•      pay for urban renewal and other rehabilitation projects in communities across the nation;
  •       provide power and light at less than market rates to residents of the Tennessee Valley;
  •       subsidize socialistic foreign governments and beam socialistic propaganda all over the world;
  •       cover the costs of other government gifts and "loans" to politically selected beneficiaries at home and abroad.
 
For these and many other welfare state projects, you have no choice but to help pay.
  •       If your wealth is in cash, you may decide to whom it will be loaned and at what price, but, if you are among certain manufacturers with your wealth in goods, you have lost your freedom to give customers quantity discounts.
  •       If you run a railroad, you have lost your freedom to refuse to pay for work not done. (Featherbedding)
  •      If your newspaper carries advertising and if the ads come in mats readied for press, you have lost your freedom to refuse to pay for useless setting and knocking down of duplicate type.
  •       If you are among the large producers of packaged tobaccos, you have lost your freedom to become a member of the tobacco manufacturers' trade association. You are compelled not to belong!
  •       If you are an employee, you have, in millions of instances, lost your freedom not to join a labor union. You are compelled to belong!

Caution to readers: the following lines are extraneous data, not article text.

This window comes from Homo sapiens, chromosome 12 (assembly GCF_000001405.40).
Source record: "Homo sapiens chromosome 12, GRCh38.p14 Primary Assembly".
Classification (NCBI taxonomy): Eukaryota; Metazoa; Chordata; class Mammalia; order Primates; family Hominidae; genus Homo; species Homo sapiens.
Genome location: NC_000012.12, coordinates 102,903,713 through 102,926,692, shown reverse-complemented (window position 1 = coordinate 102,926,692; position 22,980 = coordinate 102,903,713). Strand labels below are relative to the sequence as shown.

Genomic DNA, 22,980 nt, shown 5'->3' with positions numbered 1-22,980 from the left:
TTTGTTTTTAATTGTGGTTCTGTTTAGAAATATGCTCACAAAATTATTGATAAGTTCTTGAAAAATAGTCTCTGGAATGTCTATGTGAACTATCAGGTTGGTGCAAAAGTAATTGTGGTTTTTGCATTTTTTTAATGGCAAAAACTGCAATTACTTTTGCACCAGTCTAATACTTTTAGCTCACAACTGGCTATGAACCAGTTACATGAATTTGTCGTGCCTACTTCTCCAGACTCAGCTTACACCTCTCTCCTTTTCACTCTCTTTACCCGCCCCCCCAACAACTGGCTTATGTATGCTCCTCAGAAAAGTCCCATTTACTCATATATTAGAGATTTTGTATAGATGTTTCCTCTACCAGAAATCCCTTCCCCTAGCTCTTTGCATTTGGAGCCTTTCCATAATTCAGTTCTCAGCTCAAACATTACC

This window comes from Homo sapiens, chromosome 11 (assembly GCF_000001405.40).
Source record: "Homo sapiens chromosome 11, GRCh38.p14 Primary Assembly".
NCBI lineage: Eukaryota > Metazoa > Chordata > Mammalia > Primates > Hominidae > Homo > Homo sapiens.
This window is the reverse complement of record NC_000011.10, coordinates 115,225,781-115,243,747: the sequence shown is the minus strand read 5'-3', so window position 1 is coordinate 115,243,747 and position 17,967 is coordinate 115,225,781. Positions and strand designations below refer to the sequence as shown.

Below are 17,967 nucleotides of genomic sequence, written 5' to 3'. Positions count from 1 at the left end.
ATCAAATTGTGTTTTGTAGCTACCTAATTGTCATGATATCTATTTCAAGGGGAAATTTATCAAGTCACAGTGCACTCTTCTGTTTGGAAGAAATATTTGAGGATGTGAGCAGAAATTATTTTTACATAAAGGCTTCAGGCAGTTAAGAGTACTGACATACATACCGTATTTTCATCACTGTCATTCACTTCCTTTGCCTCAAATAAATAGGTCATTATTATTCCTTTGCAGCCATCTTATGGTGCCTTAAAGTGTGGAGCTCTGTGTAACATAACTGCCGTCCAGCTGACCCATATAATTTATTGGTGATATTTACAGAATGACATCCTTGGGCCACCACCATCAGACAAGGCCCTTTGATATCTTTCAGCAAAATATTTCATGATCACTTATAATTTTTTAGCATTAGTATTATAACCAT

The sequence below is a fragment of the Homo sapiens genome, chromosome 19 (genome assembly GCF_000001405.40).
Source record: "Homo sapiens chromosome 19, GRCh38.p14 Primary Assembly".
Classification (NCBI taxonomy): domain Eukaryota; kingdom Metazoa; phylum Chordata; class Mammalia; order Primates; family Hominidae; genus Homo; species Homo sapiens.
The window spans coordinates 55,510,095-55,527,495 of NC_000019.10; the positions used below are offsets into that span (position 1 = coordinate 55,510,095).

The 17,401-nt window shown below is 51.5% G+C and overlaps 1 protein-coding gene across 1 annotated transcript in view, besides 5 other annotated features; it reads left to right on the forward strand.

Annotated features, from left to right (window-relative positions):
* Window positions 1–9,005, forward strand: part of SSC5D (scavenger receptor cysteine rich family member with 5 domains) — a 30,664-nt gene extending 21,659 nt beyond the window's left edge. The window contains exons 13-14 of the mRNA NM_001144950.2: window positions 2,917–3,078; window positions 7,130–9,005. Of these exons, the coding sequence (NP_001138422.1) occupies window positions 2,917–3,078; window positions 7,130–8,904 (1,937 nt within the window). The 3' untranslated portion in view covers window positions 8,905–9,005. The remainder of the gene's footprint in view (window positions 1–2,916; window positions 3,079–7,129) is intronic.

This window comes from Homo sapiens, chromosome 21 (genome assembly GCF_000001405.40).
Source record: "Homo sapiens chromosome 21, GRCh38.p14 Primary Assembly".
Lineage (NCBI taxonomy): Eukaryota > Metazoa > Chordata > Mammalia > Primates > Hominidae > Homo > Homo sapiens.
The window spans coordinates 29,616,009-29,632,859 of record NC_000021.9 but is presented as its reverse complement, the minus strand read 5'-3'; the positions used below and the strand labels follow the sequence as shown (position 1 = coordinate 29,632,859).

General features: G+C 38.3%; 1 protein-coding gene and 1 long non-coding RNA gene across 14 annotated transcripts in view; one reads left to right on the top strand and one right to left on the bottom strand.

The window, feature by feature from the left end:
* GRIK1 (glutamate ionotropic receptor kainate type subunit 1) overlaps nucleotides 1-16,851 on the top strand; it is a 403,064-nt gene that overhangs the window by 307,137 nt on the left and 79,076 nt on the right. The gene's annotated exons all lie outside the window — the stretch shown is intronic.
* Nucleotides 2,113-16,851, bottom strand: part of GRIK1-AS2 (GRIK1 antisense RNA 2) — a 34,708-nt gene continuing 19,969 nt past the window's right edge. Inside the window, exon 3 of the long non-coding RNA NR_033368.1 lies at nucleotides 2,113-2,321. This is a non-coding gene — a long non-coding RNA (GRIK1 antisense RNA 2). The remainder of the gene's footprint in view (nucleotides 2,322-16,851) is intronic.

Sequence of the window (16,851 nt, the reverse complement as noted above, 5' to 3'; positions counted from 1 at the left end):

•        Whoever you are, you have lost your freedom to deliver first class mail for pay.
  •      While foreign governments may obtain U.S.A. gold in exchange for their goods, you as a citizen of the U.S.A., have lost your freedom to do so and, with it, a measurable loss of control over governmental inflationary practices.
  •      If you wish to set yourself up in the business of extracting teeth, prescribing for sore throats, gout, and other physical ailments, designing houses or bridges and so on, cutting hair and a host of other activities, you have lost your freedom to do so. You must first get a license from the government.
  •      Ownership without control is an empty term, Thus, you have lost the freedom to own property to the extent that governments forbids the sale of your business to certain others. (Prohibited mergers)
  • Most adult Americans have lost the freedom not to have government take their property for such hazards as unemployment and old age.
  •       Millions of employees have not only lost their freedom to bargain individually with their employer but also have lost their freedom to select their own bargaining unit.
  •        Thousands of employers have lost their freedom to hire or fire their own workers.